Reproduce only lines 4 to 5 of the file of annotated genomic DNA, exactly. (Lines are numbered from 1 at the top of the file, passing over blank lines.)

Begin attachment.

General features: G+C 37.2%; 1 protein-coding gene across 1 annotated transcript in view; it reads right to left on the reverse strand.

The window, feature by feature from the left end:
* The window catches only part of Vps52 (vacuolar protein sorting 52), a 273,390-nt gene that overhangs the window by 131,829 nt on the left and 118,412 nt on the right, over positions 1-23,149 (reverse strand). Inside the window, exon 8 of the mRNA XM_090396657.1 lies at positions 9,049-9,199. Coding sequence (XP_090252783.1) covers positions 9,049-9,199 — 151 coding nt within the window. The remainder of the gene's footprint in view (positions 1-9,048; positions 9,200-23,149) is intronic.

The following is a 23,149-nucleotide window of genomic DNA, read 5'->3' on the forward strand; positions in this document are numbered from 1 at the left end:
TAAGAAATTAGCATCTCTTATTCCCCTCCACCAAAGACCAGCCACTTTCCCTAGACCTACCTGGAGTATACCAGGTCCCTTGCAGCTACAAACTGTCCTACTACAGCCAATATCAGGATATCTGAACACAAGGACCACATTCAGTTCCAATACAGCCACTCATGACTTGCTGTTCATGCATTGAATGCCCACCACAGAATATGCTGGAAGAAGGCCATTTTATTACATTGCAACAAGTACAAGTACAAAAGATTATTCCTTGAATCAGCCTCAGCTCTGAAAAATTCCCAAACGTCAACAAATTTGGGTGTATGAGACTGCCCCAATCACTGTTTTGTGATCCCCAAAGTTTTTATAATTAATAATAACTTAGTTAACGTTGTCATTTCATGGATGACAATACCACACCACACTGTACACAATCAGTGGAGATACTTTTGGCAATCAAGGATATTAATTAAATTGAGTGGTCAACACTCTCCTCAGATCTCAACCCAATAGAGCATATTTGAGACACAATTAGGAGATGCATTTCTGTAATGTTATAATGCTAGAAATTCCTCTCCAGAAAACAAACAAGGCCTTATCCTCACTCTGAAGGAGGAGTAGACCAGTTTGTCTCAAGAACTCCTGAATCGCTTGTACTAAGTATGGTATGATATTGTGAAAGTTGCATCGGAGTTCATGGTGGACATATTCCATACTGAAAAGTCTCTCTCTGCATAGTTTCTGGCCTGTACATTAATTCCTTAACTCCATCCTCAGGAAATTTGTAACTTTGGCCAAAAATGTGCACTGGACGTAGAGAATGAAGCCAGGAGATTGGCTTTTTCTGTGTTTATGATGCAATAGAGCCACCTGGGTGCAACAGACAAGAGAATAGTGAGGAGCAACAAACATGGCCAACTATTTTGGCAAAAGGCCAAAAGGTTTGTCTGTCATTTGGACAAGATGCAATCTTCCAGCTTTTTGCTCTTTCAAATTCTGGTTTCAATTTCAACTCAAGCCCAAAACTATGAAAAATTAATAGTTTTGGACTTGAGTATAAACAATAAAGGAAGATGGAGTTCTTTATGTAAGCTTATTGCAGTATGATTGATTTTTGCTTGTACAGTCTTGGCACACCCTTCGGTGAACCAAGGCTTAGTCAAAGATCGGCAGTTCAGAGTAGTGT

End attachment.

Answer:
The following is a 23,149-nucleotide window of genomic DNA, read 5'->3' on the forward strand; positions in this document are numbered from 1 at the left end:
TAAGAAATTAGCATCTCTTATTCCCCTCCACCAAAGACCAGCCACTTTCCCTAGACCTACCTGGAGTATACCAGGTCCCTTGCAGCTACAAACTGTCCTACTACAGCCAATATCAGGATATCTGAACACAAGGACCACATTCAGTTCCAATACAGCCACTCATGACTTGCTGTTCATGCATTGAATGCCCACCACAGAATATGCTGGAAGAAGGCCATTTTATTACATTGCAACAAGTACAAGTACAAAAGATTATTCCTTGAATCAGCCTCAGCTCTGAAAAATTCCCAAACGTCAACAAATTTGGGTGTATGAGACTGCCCCAATCACTGTTTTGTGATCCCCAAAGTTTTTATAATTAATAATAACTTAGTTAACGTTGTCATTTCATGGATGACAATACCACACCACACTGTACACAATCAGTGGAGATACTTTTGGCAATCAAGGATATTAATTAAATTGAGTGGTCAACACTCTCCTCAGATCTCAACCCAATAGAGCATATTTGAGACACAATTAGGAGATGCATTTCTGTAATGTTATAATGCTAGAAATTCCTCTCCAGAAAACAAACAAGGCCTTATCCTCACTCTGAAGGAGGAGTAGACCAGTTTGTCTCAAGAACTCCTGAATCGCTTGTACTAAGTATGGTATGATATTGTGAAAGTTGCATCGGAGTTCATGGTGGACATATTCCATACTGAAAAGTCTCTCTCTGCATAGTTTCTGGCCTGTACATTAATTCCTTAACTCCATCCTCAGGAAATTTGTAACTTTGGCCAAAAATGTGCACTGGACGTAGAGAATGAAGCCAGGAGATTGGCTTTTTCTGTGTTTATGATGCAATAGAGCCACCTGGGTGCAACAGACAAGAGAATAGTGAGGAGCAACAAACATGGCCAACTATTTTGGCAAAAGGCCAAAAGGTTTGTCTGTCATTTGGACAAGATGCAATCTTCCAGCTTTTTGCTCTTTCAAATTCTGGTTTCAATTTCAACTCAAGCCCAAAACTATGAAAAATTAATAGTTTTGGACTTGAGTATAAACAATAAAGGAAGATGGAGTTCTTTATGTAAGCTTATTGCAGTATGATTGATTTTTGCTTGTACAGTCTTGGCACACCCTTCGGTGAACCAAGGCTTAGTCAAAGATCGGCAGTTCAGAGTAGTGT